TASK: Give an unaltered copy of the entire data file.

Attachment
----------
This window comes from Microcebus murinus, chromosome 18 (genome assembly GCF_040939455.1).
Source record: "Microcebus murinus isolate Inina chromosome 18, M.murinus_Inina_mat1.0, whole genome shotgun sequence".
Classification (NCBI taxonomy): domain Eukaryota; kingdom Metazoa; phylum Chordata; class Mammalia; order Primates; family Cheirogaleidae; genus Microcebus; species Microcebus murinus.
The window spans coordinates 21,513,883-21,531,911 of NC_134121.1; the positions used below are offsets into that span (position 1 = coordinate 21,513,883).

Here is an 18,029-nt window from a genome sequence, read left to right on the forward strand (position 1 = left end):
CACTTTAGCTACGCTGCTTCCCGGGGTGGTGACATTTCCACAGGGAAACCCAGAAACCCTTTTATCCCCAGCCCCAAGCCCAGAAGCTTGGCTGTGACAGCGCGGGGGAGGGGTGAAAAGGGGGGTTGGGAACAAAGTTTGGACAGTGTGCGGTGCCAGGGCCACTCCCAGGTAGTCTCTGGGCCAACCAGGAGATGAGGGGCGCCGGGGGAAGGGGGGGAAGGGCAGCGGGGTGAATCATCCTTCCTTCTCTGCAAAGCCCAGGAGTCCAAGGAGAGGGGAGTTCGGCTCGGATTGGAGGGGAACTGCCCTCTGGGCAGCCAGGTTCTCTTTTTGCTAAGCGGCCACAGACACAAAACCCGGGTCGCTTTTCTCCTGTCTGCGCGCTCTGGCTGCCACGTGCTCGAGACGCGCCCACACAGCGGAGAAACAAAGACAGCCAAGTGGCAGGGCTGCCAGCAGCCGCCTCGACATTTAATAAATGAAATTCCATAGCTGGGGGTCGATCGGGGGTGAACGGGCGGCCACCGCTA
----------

This window comes from Microcebus murinus, chromosome 18 (genome assembly GCF_040939455.1).
Source record: "Microcebus murinus isolate Inina chromosome 18, M.murinus_Inina_mat1.0, whole genome shotgun sequence".
Classification (NCBI taxonomy): domain Eukaryota; kingdom Metazoa; phylum Chordata; class Mammalia; order Primates; family Cheirogaleidae; genus Microcebus; species Microcebus murinus.
The window spans coordinates 21,513,883-21,531,911 of NC_134121.1; the positions used below are offsets into that span (position 1 = coordinate 21,513,883).

Here is an 18,029-nt window from a genome sequence, read left to right on the forward strand (position 1 = left end):
CACTTTAGCTACGCTGCTTCCCGGGGTGGTGACATTTCCACAGGGAAACCCAGAAACCCTTTTATCCCCAGCCCCAAGCCCAGAAGCTTGGCTGTGACAGCGCGGGGGAGGGGTGAAAAGGGGGGTTGGGAACAAAGTTTGGACAGTGTGCGGTGCCAGGGCCACTCCCAGGTAGTCTCTGGGCCAACCAGGAGATGAGGGGCGCCGGGGGAAGGGGGGGAAGGGCAGCGGGGTGAATCATCCTTCCTTCTCTGCAAAGCCCAGGAGTCCAAGGAGAGGGGAGTTCGGCTCGGATTGGAGGGGAACTGCCCTCTGGGCAGCCAGGTTCTCTTTTTGCTAAGCGGCCACAGACACAAAACCCGGGTCGCTTTTCTCCTGTCTGCGCGCTCTGGCTGCCACGTGCTCGAGACGCGCCCACACAGCGGAGAAACAAAGACAGCCAAGTGGCAGGGCTGCCAGCAGCCGCCTCGACATTTAATAAATGAAATTCCATAGCTGGGGGTCGATCGGGGGTGAACGGGCGGCCACCGCTA